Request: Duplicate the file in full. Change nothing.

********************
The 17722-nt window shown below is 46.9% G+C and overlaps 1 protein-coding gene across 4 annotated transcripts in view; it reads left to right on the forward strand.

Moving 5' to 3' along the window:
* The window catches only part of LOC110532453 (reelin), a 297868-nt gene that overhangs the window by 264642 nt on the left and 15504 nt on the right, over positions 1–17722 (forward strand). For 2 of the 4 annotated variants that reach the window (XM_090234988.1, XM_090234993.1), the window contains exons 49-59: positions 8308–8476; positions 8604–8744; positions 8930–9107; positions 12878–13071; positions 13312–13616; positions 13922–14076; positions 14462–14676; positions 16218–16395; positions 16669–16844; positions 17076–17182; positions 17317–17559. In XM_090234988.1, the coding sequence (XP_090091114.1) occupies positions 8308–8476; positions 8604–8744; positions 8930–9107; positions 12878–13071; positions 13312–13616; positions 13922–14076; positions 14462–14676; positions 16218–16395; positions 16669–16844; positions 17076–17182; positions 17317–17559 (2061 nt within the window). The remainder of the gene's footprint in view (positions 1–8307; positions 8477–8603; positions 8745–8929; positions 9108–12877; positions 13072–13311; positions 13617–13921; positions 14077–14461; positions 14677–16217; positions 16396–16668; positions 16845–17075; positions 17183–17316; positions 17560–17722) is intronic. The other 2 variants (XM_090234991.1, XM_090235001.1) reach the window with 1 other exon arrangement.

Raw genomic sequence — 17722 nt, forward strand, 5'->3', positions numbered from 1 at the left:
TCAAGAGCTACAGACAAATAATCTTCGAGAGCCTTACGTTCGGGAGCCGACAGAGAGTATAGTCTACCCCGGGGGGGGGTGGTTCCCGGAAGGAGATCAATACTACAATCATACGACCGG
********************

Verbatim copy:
The 17722-nt window shown below is 46.9% G+C and overlaps 1 protein-coding gene across 4 annotated transcripts in view; it reads left to right on the forward strand.

Moving 5' to 3' along the window:
* The window catches only part of LOC110532453 (reelin), a 297868-nt gene that overhangs the window by 264642 nt on the left and 15504 nt on the right, over positions 1–17722 (forward strand). For 2 of the 4 annotated variants that reach the window (XM_090234988.1, XM_090234993.1), the window contains exons 49-59: positions 8308–8476; positions 8604–8744; positions 8930–9107; positions 12878–13071; positions 13312–13616; positions 13922–14076; positions 14462–14676; positions 16218–16395; positions 16669–16844; positions 17076–17182; positions 17317–17559. In XM_090234988.1, the coding sequence (XP_090091114.1) occupies positions 8308–8476; positions 8604–8744; positions 8930–9107; positions 12878–13071; positions 13312–13616; positions 13922–14076; positions 14462–14676; positions 16218–16395; positions 16669–16844; positions 17076–17182; positions 17317–17559 (2061 nt within the window). The remainder of the gene's footprint in view (positions 1–8307; positions 8477–8603; positions 8745–8929; positions 9108–12877; positions 13072–13311; positions 13617–13921; positions 14077–14461; positions 14677–16217; positions 16396–16668; positions 16845–17075; positions 17183–17316; positions 17560–17722) is intronic. The other 2 variants (XM_090234991.1, XM_090235001.1) reach the window with 1 other exon arrangement.

Raw genomic sequence — 17722 nt, forward strand, 5'->3', positions numbered from 1 at the left:
TCAAGAGCTACAGACAAATAATCTTCGAGAGCCTTACGTTCGGGAGCCGACAGAGAGTATAGTCTACCCCGGGGGGGGGTGGTTCCCGGAAGGAGATCAATACTACAATCATACGACCGG